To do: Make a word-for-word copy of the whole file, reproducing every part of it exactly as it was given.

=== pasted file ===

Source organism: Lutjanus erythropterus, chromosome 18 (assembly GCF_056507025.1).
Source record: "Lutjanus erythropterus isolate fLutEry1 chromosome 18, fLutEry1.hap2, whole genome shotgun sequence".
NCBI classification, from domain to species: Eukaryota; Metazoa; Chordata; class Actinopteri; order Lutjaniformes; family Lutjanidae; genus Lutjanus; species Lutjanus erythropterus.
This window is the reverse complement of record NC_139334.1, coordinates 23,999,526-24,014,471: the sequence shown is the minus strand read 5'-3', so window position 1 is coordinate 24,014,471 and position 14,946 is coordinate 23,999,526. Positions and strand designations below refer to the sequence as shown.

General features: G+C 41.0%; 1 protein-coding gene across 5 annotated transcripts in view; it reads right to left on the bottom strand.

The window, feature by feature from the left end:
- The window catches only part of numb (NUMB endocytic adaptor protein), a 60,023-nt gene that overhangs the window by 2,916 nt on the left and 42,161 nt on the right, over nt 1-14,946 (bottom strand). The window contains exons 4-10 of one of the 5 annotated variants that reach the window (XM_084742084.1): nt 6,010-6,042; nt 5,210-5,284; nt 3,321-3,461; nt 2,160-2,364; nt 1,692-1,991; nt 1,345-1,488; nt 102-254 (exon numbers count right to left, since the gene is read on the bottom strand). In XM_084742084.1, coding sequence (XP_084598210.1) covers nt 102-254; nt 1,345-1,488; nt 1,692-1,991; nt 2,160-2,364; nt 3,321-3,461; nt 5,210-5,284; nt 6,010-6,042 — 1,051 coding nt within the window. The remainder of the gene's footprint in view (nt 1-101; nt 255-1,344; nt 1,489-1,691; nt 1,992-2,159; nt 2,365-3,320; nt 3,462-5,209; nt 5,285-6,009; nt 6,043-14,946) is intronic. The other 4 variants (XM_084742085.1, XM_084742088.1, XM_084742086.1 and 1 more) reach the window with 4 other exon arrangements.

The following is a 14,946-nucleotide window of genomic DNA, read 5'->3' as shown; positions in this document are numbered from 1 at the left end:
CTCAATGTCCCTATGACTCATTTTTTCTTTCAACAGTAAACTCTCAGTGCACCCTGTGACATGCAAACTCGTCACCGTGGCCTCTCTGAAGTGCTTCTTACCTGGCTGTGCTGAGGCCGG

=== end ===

Source organism: Lutjanus erythropterus, chromosome 18 (assembly GCF_056507025.1).
Source record: "Lutjanus erythropterus isolate fLutEry1 chromosome 18, fLutEry1.hap2, whole genome shotgun sequence".
NCBI classification, from domain to species: Eukaryota; Metazoa; Chordata; class Actinopteri; order Lutjaniformes; family Lutjanidae; genus Lutjanus; species Lutjanus erythropterus.
This window is the reverse complement of record NC_139334.1, coordinates 23,999,526-24,014,471: the sequence shown is the minus strand read 5'-3', so window position 1 is coordinate 24,014,471 and position 14,946 is coordinate 23,999,526. Positions and strand designations below refer to the sequence as shown.

General features: G+C 41.0%; 1 protein-coding gene across 5 annotated transcripts in view; it reads right to left on the bottom strand.

The window, feature by feature from the left end:
- The window catches only part of numb (NUMB endocytic adaptor protein), a 60,023-nt gene that overhangs the window by 2,916 nt on the left and 42,161 nt on the right, over nt 1-14,946 (bottom strand). The window contains exons 4-10 of one of the 5 annotated variants that reach the window (XM_084742084.1): nt 6,010-6,042; nt 5,210-5,284; nt 3,321-3,461; nt 2,160-2,364; nt 1,692-1,991; nt 1,345-1,488; nt 102-254 (exon numbers count right to left, since the gene is read on the bottom strand). In XM_084742084.1, coding sequence (XP_084598210.1) covers nt 102-254; nt 1,345-1,488; nt 1,692-1,991; nt 2,160-2,364; nt 3,321-3,461; nt 5,210-5,284; nt 6,010-6,042 — 1,051 coding nt within the window. The remainder of the gene's footprint in view (nt 1-101; nt 255-1,344; nt 1,489-1,691; nt 1,992-2,159; nt 2,365-3,320; nt 3,462-5,209; nt 5,285-6,009; nt 6,043-14,946) is intronic. The other 4 variants (XM_084742085.1, XM_084742088.1, XM_084742086.1 and 1 more) reach the window with 4 other exon arrangements.

The following is a 14,946-nucleotide window of genomic DNA, read 5'->3' as shown; positions in this document are numbered from 1 at the left end:
CTCAATGTCCCTATGACTCATTTTTTCTTTCAACAGTAAACTCTCAGTGCACCCTGTGACATGCAAACTCGTCACCGTGGCCTCTCTGAAGTGCTTCTTACCTGGCTGTGCTGAGGCCGG